Putting the Lens on the Office Sector
As organisations return to their workplaces, will this be goodbye to the workplaces of old and hello to a new normal of re-imagined workplace spaces and protocols? Generator GM John Moffett examines.
John Moffett chatted with Jeremy Hansen from Britomart about how Covid-19 is changing the way we work, now and into the future as well as the burgeoning shared workspace market in New Zealand and what that means for Generator.
Check out a few of the highlights below:
There’s been some discussion in the media about shared spaces being harder to control in terms of preventing the spread of the virus. How are you working to counter those concerns?
I think those concerns are absolutely relevant. But our spaces tend to have more space per square metre than your normal corporate office, and there are also multiple spaces you can work from, so if for any reason you felt uncomfortable or unsure about something, there are private offices and breakout areas and a multitude of different spaces. I also think that in terms of elevators and things like that, our elevators only feed our offices, so you’re not getting into an elevator with two or three other people going to different offices, and you know that the place you’re going to and the other people in that space are being managed in terms of hygiene in the same way.
Is the shared space market getting more competitive here?
There is more shared space planned to come into the market over the next year. But New Zealand is still really under-developed in terms of shared space – I think we’re only at about 2 to 3 percent in terms of the total space occupied by shared office space in the CBD, and a normal city is around 5 to 6 percent, sometimes higher, so there’s lots of space for us to grow. Next year we will be celebrating our 10th birthday, and as a local operator we really understand the local market, which is a key differentiator to the competition.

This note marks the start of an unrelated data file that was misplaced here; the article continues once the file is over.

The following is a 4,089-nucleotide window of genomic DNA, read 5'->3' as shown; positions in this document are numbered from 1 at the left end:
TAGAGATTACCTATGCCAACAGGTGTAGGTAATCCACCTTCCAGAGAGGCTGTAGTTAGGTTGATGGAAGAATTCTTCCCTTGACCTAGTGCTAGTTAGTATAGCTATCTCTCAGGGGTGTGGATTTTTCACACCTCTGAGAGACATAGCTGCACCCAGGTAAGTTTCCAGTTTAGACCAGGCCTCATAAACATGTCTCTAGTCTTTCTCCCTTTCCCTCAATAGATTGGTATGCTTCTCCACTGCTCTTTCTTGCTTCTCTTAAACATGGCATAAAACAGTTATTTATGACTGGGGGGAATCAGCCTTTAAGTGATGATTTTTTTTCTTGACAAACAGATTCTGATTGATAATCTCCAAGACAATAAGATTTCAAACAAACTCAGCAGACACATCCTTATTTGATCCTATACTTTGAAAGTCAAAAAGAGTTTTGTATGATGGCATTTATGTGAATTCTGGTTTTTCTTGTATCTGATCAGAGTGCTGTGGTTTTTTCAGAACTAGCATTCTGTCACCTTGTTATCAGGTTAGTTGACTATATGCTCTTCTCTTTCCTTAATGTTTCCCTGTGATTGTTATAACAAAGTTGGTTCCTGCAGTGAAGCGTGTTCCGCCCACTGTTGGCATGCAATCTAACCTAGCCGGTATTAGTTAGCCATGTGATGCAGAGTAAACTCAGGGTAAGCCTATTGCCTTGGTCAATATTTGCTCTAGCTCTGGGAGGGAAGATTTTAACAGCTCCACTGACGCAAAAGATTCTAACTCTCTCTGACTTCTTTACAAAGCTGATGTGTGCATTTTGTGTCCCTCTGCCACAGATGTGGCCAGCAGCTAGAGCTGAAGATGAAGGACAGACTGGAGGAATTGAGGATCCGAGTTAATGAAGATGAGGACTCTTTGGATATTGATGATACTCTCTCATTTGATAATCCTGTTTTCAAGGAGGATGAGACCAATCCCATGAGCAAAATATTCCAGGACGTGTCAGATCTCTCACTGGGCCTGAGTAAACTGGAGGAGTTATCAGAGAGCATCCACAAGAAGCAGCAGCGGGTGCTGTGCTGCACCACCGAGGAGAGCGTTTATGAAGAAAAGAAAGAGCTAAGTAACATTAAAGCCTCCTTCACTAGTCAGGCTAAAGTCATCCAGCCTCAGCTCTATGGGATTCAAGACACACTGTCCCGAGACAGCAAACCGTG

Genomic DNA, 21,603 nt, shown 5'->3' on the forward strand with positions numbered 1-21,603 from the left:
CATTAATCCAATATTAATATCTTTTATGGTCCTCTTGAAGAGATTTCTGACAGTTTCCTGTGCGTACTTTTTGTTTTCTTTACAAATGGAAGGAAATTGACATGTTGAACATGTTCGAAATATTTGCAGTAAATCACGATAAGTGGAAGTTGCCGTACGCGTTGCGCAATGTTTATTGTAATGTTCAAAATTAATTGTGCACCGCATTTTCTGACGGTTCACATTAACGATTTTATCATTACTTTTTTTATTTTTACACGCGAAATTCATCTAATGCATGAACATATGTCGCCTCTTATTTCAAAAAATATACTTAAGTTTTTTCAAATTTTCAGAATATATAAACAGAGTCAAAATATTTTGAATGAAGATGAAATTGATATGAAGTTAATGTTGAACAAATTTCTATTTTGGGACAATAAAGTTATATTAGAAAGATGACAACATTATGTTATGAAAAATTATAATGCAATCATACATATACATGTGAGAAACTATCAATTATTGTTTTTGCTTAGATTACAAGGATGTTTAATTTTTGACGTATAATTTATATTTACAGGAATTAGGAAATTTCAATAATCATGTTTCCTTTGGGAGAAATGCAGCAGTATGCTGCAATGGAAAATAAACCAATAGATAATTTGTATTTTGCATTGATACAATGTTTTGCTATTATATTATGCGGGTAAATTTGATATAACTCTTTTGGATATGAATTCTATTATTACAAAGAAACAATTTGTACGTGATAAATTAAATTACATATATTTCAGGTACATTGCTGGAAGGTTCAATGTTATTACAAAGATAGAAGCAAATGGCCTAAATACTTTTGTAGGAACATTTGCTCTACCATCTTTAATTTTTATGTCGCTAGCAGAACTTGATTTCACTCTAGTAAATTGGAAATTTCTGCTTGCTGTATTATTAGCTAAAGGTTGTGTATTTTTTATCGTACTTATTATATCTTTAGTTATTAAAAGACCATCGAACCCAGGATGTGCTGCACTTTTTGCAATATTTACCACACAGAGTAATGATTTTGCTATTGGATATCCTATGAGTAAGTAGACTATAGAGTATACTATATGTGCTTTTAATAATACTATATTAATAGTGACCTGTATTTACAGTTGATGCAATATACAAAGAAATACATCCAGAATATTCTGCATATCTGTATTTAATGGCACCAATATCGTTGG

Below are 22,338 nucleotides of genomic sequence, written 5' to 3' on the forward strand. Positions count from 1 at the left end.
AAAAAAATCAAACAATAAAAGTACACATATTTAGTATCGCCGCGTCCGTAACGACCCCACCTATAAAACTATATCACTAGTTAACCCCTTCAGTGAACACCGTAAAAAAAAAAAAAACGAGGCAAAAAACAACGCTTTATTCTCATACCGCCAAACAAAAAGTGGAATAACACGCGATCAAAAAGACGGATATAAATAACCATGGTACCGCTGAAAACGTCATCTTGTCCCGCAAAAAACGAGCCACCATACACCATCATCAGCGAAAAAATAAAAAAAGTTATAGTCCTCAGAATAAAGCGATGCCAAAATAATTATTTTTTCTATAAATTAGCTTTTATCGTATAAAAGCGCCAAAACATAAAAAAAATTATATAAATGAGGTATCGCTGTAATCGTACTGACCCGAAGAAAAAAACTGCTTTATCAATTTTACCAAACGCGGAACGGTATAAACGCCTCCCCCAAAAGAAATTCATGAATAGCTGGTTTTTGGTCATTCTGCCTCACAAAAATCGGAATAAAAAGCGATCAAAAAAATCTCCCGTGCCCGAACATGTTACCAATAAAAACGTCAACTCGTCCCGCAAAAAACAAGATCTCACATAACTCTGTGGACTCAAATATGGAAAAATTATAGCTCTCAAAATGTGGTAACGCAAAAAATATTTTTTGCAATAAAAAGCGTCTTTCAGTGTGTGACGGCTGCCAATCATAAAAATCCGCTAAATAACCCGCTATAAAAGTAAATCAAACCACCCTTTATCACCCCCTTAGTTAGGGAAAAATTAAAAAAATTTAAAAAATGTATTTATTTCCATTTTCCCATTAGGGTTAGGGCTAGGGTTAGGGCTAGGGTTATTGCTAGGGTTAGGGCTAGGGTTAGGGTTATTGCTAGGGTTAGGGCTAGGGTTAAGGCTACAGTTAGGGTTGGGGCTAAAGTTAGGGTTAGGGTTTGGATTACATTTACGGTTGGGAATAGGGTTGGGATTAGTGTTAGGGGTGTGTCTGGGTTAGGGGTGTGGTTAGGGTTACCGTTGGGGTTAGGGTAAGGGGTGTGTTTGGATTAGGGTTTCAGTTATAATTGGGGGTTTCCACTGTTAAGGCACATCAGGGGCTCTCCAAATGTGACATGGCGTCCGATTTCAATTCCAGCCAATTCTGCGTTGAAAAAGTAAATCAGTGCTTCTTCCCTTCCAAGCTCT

Generator was founded on a presumption that businesses wanted to work differently. How do you think the way we’ve worked during lockdown will change our working habits when it’s over?
I think that we’re in a really good place to assist businesses with the way they work. Working from home, it’s not the best for everybody. I think when people say “working from home”, they just want the option. I think everyone’s nervous about the next three to six months. We’re pretty positive because we can really step out there and say if you need flexibility and want to grow, the best place to do that is when you’re surrounded by other businesses doing the same thing with ability to foster connections and operate in a growth mindset. There’s no need to go and get a lease for six years or spend capital on an office fit out, just turn up and hit the ground running. I think knowing that you have a place to go and work, whether it’s your fulltime office or a flexible space or just meeting rooms, knowing it’s there and you can turn it on and turn it off, I think that’s what people are going to look for.
For the full interview visit our friends BRITOMART